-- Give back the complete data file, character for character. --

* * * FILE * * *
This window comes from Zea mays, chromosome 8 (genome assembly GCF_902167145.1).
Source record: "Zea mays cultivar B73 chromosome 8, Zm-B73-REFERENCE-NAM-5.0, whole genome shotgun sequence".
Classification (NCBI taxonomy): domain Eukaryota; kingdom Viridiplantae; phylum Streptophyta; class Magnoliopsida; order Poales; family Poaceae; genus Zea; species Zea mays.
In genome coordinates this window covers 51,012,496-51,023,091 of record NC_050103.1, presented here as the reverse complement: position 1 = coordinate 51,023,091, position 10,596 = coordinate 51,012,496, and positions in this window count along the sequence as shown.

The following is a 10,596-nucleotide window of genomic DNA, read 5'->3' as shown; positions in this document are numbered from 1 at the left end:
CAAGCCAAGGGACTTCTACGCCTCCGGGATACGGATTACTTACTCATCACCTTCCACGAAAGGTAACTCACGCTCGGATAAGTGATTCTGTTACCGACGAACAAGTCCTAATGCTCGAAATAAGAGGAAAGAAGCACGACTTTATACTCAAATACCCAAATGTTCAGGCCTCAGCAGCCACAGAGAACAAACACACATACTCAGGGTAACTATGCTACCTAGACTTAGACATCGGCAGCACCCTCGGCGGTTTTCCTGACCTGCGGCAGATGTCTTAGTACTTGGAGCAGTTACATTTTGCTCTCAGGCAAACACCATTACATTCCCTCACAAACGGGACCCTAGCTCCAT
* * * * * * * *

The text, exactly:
This window comes from Zea mays, chromosome 8 (genome assembly GCF_902167145.1).
Source record: "Zea mays cultivar B73 chromosome 8, Zm-B73-REFERENCE-NAM-5.0, whole genome shotgun sequence".
Classification (NCBI taxonomy): domain Eukaryota; kingdom Viridiplantae; phylum Streptophyta; class Magnoliopsida; order Poales; family Poaceae; genus Zea; species Zea mays.
In genome coordinates this window covers 51,012,496-51,023,091 of record NC_050103.1, presented here as the reverse complement: position 1 = coordinate 51,023,091, position 10,596 = coordinate 51,012,496, and positions in this window count along the sequence as shown.

The following is a 10,596-nucleotide window of genomic DNA, read 5'->3' as shown; positions in this document are numbered from 1 at the left end:
CAAGCCAAGGGACTTCTACGCCTCCGGGATACGGATTACTTACTCATCACCTTCCACGAAAGGTAACTCACGCTCGGATAAGTGATTCTGTTACCGACGAACAAGTCCTAATGCTCGAAATAAGAGGAAAGAAGCACGACTTTATACTCAAATACCCAAATGTTCAGGCCTCAGCAGCCACAGAGAACAAACACACATACTCAGGGTAACTATGCTACCTAGACTTAGACATCGGCAGCACCCTCGGCGGTTTTCCTGACCTGCGGCAGATGTCTTAGTACTTGGAGCAGTTACATTTTGCTCTCAGGCAAACACCATTACATTCCCTCACAAACGGGACCCTAGCTCCAT